Many thanks to Graham Merkert for the photo.   One of the early pieces of most welcome feedback from this site has been confirmation of the existence of a sixth colour of belt, royal blue, which, sceptic as I am, I had hitherto doubted. A quite distinct shade from the common sky blue, and obviously very rare indeed, a photograph has been sent by a correspondent, and is reproduced here with my thanks.

  And it should not be overlooked that some say the story doesn't end there. I have seen a crossbowman with what looks like a brown-coloured belt, admittedly damaged in that the scabbard loop is broken, but it does look genuine in as much as the inner loop has the square shape as described above. Maybe Timpo or other manufacturer produced belts in this colour that were similar in shape to the Britains originals, or maybe this is another rarity?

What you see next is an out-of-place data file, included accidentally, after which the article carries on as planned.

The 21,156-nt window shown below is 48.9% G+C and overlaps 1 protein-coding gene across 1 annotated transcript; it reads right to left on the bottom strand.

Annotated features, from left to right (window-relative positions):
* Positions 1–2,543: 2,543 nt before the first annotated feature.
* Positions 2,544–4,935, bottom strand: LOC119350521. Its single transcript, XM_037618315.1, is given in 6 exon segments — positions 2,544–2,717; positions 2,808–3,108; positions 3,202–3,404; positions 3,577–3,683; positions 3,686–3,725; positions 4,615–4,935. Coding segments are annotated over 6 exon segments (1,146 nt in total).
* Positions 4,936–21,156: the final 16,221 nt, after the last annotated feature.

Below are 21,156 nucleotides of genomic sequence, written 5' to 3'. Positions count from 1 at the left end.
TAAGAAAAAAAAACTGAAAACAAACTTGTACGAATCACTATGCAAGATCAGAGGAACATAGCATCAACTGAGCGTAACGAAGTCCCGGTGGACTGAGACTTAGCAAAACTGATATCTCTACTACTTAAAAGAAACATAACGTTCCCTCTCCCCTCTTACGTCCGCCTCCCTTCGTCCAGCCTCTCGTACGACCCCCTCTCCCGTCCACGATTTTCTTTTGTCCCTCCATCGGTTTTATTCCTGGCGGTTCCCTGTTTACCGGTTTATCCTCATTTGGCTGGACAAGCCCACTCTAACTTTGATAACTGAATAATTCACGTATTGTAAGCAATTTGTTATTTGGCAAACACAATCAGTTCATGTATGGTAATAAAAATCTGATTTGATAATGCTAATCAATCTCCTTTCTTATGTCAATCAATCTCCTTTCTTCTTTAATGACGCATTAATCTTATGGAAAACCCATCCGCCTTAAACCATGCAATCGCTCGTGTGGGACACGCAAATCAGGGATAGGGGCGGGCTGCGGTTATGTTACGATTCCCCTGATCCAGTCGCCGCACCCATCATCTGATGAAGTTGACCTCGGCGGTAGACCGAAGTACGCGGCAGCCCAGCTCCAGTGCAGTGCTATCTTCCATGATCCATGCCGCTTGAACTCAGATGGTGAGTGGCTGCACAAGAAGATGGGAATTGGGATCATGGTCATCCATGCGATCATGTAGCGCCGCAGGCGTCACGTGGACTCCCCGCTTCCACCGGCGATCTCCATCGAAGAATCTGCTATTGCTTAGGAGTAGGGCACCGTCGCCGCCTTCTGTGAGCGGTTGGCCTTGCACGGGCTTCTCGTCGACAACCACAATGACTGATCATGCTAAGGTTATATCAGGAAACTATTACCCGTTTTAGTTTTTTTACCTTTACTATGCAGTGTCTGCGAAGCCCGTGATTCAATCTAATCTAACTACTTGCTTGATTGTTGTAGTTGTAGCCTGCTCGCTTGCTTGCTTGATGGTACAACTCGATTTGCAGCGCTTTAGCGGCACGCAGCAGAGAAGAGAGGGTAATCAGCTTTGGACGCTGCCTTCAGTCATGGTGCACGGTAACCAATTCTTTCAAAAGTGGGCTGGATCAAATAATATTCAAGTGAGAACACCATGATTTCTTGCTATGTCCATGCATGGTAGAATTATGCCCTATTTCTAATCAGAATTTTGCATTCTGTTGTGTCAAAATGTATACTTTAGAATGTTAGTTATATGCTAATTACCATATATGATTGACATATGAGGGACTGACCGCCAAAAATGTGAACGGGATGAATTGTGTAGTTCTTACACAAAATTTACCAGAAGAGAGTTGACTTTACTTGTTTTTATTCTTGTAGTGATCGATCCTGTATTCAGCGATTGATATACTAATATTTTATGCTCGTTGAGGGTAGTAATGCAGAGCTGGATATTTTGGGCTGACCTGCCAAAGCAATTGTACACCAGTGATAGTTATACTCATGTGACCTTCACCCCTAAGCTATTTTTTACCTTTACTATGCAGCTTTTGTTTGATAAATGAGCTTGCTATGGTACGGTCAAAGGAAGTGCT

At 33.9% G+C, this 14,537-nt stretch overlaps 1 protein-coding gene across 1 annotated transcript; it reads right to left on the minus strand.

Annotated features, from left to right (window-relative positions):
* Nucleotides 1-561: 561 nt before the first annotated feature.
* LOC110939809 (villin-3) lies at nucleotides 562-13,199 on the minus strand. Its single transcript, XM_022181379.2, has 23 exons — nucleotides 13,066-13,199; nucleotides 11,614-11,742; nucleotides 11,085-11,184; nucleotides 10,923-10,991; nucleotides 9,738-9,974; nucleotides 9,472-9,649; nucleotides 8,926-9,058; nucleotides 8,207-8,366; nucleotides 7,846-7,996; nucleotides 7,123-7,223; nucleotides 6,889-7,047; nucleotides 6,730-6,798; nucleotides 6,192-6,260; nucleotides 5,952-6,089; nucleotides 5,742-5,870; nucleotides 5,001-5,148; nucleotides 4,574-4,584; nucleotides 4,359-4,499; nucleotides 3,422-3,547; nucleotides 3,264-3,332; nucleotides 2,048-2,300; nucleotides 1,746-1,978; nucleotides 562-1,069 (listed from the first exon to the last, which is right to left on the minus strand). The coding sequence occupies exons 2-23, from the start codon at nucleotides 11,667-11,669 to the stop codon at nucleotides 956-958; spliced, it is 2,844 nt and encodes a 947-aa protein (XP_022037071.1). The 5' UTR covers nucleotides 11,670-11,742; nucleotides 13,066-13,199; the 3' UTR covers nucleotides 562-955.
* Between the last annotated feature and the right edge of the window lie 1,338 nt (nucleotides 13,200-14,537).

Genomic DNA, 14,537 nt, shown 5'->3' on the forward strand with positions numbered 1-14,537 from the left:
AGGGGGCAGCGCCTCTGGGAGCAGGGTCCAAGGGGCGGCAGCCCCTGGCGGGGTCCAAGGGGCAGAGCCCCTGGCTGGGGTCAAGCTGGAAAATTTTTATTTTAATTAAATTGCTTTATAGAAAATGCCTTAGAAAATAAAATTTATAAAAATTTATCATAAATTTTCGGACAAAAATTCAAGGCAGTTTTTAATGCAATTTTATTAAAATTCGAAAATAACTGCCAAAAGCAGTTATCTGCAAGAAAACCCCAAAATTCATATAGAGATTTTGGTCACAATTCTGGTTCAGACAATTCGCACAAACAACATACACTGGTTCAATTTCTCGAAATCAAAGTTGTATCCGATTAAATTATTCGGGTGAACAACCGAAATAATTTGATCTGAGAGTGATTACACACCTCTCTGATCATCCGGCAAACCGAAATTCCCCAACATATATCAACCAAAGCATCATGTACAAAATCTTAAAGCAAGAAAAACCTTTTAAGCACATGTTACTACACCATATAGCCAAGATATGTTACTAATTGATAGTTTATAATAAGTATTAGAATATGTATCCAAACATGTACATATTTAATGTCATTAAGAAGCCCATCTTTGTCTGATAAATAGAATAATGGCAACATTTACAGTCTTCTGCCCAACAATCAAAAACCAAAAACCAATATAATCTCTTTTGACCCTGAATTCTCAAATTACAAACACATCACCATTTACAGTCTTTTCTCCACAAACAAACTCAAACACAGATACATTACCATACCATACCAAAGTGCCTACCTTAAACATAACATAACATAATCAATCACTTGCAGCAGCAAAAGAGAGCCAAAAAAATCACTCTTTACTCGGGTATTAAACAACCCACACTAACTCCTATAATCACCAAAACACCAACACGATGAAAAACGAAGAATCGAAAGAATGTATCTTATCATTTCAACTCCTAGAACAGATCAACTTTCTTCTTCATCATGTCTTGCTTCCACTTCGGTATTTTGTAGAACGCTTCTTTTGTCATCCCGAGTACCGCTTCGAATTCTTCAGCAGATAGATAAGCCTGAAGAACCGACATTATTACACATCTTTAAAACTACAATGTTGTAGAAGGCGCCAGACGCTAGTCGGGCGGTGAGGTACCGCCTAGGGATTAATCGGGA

Dagger, and the two different designs of swords   Each Knight's belt held a red and silver scabbard for a sword (one of two types - see illustration) and (other than the archers #1472 and #1475) a dagger. Figures #1471 and #1452, holding as they did a sword in their hands, did not have an additional sword in their sheaths. The longbowman (#1472) and crossbowman (#1475) carried a sword, but instead of the dagger they were equipped with, respectively, a sheath of arrows and a pouch for crossbow bolts.

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Lances (and Pennants).

  As mentioned on the Models page, the Swoppet Knights' Standard Bearers, on foot and mounted, both carried a pennant on the top of their lances. This could be white or black, with red or white rose (though of course the white pennant with a white rose would have looked a bit cowardly!), and the pennant itself could be either straight or wavey - types (a) and (b) according to the Plastic Warrior document.

Lances with straight and wavey pennants
Lances in red and blue with different pommel guards

  There was also a very subtle variation in the shape of the lances, the type (a) pommel guards being more rounded than the flat type (b) version. I think the type (b) ones were slightly less common, also it appears the lances were slightly shorter overall than type (a)s.